Audit finds ‘significant deficiencies’ in Quincy
While Quincy officials say they are making progress with accounting practices, an auditor’s recent report has a city councilor questioning if the city is doing enough.
According to an independent auditor’s management letter by Powers & Sullivan LLC, submitted to the city this past January for fiscal 2011, Quincy has “certain deficiencies in internal control that we consider to be significant deficiencies and material weaknesses.”
Among them, the city has only “partially resolved” a problem of deficits within the police and fire detail fund and has yet to implement a set of procedures for recording these details. The city has implemented a billing system for police details but not for fire details.
Additionally, the city has yet to implement a process to make the compiling of financial statements more accurate and timely; has developed but not implemented an internal policy for day-to-day handling of finances within departments; and has yet to institute a continually up-to-date database for capital expenditures, the 27-page letter said.
While the auditing letter was completed months ago, it was brought to light only recently through Councilor Brian McNamee’s newsletter, after he requested the documents from the city.
The letter is addressed to the council as well as to the mayor, but McNamee said it was never provided to the council.
“This is something addressed to the City Council — it should have been disseminated immediately. This suggests that management does not want this to be a document in the public domain, as it should be, so this can be the subject of City Council oversight,” McNamee said.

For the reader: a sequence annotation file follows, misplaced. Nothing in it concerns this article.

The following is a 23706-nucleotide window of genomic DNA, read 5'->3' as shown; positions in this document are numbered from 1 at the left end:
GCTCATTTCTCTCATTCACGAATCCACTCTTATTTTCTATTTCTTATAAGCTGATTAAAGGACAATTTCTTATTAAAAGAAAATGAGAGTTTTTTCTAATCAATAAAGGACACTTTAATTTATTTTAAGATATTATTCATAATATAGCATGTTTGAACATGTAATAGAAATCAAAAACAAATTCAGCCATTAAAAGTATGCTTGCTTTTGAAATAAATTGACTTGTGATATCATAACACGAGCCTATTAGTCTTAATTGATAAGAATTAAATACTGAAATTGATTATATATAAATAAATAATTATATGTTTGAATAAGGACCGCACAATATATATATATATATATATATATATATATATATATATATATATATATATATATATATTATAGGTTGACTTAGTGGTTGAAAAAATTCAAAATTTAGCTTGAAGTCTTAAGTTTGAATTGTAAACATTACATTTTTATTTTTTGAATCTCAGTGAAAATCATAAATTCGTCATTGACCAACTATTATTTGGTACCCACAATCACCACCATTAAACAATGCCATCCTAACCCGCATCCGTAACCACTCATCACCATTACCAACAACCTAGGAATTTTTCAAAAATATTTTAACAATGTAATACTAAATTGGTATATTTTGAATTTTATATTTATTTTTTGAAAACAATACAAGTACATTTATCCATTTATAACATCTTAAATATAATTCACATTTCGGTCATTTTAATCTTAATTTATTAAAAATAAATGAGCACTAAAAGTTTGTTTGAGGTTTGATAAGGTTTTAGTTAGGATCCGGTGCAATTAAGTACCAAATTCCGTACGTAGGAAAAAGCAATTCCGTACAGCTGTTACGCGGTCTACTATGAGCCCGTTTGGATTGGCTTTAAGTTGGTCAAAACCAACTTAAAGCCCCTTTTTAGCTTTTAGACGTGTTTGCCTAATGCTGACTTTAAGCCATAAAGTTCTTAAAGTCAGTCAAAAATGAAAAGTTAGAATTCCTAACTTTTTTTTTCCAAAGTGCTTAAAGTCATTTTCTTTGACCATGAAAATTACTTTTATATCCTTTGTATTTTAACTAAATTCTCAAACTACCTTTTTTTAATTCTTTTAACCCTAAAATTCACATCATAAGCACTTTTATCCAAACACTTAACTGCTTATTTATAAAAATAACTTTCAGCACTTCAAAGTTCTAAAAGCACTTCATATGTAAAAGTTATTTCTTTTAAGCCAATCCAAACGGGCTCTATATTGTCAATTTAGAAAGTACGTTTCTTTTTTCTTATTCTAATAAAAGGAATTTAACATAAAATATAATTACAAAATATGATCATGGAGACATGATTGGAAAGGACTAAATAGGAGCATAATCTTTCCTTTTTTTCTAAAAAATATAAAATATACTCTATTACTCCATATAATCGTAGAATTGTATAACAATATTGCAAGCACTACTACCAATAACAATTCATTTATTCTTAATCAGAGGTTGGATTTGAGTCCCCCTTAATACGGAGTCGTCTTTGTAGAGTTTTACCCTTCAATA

Mark Cavanagh, director of municipal finance, didn’t return calls for comment. However, mayoral spokesperson Christopher Walker said the auditing letter actually shows progress.
“The most serious issue is something that goes back as far as the 1990s, and the auditors themselves say the city is on its way to resolving those issues,” Walker said. “All other issues are historic in nature, and quite contrary to what the council suggested; the report shows that the city is systematically dealing with all of these issues and correcting them. There are some issues where work remains, and there will always be, but overall this report shows the progress we have made in the last several years.”
Councilor Joseph Finn, chairman of the Finance Committee, said he had not seen the letter, but said he wasn’t surprised at the findings.
“More telling is how long have they existed and why has nothing been done,” he said.
Finn was surprised that the letter hadn’t been disseminated to the council, and said he planned to ask about it.
“The critical thing is they aren’t hidden from the public,” he said.
Jessica Bartlett can be reached at email@example.com.